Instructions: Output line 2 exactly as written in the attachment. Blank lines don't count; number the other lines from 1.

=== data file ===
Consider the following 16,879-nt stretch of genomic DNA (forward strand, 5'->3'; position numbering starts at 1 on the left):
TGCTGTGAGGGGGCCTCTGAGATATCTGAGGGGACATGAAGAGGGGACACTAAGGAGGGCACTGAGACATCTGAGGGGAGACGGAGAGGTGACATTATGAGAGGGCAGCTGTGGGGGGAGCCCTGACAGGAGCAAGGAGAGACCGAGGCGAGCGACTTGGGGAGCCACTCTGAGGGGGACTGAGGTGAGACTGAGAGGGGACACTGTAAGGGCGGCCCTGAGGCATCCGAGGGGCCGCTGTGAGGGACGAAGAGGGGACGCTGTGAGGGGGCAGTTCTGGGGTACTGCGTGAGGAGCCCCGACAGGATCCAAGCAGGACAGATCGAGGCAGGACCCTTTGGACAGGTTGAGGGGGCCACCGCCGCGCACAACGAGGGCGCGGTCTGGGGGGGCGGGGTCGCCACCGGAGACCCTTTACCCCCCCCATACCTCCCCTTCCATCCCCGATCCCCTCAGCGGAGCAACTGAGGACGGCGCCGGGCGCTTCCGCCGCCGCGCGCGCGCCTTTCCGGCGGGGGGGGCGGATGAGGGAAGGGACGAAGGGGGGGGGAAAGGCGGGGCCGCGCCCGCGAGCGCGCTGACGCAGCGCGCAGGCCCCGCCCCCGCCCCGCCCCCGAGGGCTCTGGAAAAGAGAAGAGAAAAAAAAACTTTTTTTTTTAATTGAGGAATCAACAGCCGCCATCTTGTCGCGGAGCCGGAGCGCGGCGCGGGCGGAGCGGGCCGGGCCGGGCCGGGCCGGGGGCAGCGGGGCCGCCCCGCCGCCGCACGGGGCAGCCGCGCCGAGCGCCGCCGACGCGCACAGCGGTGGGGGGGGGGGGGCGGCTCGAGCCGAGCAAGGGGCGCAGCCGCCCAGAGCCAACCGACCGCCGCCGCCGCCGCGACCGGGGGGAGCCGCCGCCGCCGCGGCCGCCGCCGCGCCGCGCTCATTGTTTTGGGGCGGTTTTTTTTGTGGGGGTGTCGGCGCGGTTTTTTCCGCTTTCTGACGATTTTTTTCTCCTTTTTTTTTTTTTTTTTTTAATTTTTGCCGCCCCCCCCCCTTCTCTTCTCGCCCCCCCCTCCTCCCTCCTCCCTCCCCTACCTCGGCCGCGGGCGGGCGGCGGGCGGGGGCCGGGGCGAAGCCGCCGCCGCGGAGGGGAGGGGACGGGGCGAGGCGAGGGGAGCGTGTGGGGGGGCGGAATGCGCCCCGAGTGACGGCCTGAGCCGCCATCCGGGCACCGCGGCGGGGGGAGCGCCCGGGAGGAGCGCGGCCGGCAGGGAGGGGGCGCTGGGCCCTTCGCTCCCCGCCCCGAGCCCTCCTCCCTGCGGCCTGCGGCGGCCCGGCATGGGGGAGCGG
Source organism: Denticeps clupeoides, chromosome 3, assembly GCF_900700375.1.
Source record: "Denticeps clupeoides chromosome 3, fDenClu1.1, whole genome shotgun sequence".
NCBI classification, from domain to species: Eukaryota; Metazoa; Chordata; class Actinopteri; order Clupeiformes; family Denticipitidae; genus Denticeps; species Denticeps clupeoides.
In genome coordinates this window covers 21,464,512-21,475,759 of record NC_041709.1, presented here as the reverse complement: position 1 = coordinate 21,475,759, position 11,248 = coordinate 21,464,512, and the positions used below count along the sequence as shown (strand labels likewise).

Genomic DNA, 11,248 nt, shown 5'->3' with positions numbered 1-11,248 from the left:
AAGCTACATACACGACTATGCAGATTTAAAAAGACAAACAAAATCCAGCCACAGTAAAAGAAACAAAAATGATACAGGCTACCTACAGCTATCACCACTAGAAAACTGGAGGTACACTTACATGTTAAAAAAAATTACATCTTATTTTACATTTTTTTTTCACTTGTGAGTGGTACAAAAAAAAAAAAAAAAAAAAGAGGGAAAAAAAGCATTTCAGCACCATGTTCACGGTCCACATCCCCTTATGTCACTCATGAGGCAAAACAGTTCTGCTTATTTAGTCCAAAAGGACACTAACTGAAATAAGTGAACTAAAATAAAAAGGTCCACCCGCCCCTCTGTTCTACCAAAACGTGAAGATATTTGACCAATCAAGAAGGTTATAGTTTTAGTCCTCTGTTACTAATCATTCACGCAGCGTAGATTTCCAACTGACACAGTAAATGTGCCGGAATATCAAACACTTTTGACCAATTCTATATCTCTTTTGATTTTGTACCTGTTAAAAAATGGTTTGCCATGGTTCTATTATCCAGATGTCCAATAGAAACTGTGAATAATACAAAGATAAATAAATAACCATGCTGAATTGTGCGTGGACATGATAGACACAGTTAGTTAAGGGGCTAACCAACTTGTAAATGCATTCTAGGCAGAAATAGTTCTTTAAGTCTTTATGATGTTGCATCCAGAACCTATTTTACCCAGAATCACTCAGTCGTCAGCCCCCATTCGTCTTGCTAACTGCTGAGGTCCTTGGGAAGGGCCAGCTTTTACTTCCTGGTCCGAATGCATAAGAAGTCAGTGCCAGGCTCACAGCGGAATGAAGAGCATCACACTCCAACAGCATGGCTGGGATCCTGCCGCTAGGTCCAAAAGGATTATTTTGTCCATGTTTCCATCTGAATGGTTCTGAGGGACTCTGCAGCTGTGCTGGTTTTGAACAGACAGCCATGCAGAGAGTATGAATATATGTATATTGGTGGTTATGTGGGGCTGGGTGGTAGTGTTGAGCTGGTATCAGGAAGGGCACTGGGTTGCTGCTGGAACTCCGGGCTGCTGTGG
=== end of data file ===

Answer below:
TGCTGTGAGGGGGCCTCTGAGATATCTGAGGGGACATGAAGAGGGGACACTAAGGAGGGCACTGAGACATCTGAGGGGAGACGGAGAGGTGACATTATGAGAGGGCAGCTGTGGGGGGAGCCCTGACAGGAGCAAGGAGAGACCGAGGCGAGCGACTTGGGGAGCCACTCTGAGGGGGACTGAGGTGAGACTGAGAGGGGACACTGTAAGGGCGGCCCTGAGGCATCCGAGGGGCCGCTGTGAGGGACGAAGAGGGGACGCTGTGAGGGGGCAGTTCTGGGGTACTGCGTGAGGAGCCCCGACAGGATCCAAGCAGGACAGATCGAGGCAGGACCCTTTGGACAGGTTGAGGGGGCCACCGCCGCGCACAACGAGGGCGCGGTCTGGGGGGGCGGGGTCGCCACCGGAGACCCTTTACCCCCCCCATACCTCCCCTTCCATCCCCGATCCCCTCAGCGGAGCAACTGAGGACGGCGCCGGGCGCTTCCGCCGCCGCGCGCGCGCCTTTCCGGCGGGGGGGGCGGATGAGGGAAGGGACGAAGGGGGGGGGAAAGGCGGGGCCGCGCCCGCGAGCGCGCTGACGCAGCGCGCAGGCCCCGCCCCCGCCCCGCCCCCGAGGGCTCTGGAAAAGAGAAGAGAAAAAAAAACTTTTTTTTTTAATTGAGGAATCAACAGCCGCCATCTTGTCGCGGAGCCGGAGCGCGGCGCGGGCGGAGCGGGCCGGGCCGGGCCGGGCCGGGGGCAGCGGGGCCGCCCCGCCGCCGCACGGGGCAGCCGCGCCGAGCGCCGCCGACGCGCACAGCGGTGGGGGGGGGGGGGCGGCTCGAGCCGAGCAAGGGGCGCAGCCGCCCAGAGCCAACCGACCGCCGCCGCCGCCGCGACCGGGGGGAGCCGCCGCCGCCGCGGCCGCCGCCGCGCCGCGCTCATTGTTTTGGGGCGGTTTTTTTTGTGGGGGTGTCGGCGCGGTTTTTTCCGCTTTCTGACGATTTTTTTCTCCTTTTTTTTTTTTTTTTTTTAATTTTTGCCGCCCCCCCCCCTTCTCTTCTCGCCCCCCCCTCCTCCCTCCTCCCTCCCCTACCTCGGCCGCGGGCGGGCGGCGGGCGGGGGCCGGGGCGAAGCCGCCGCCGCGGAGGGGAGGGGACGGGGCGAGGCGAGGGGAGCGTGTGGGGGGGCGGAATGCGCCCCGAGTGACGGCCTGAGCCGCCATCCGGGCACCGCGGCGGGGGGAGCGCCCGGGAGGAGCGCGGCCGGCAGGGAGGGGGCGCTGGGCCCTTCGCTCCCCGCCCCGAGCCCTCCTCCCTGCGGCCTGCGGCGGCCCGGCATGGGGGAGCGG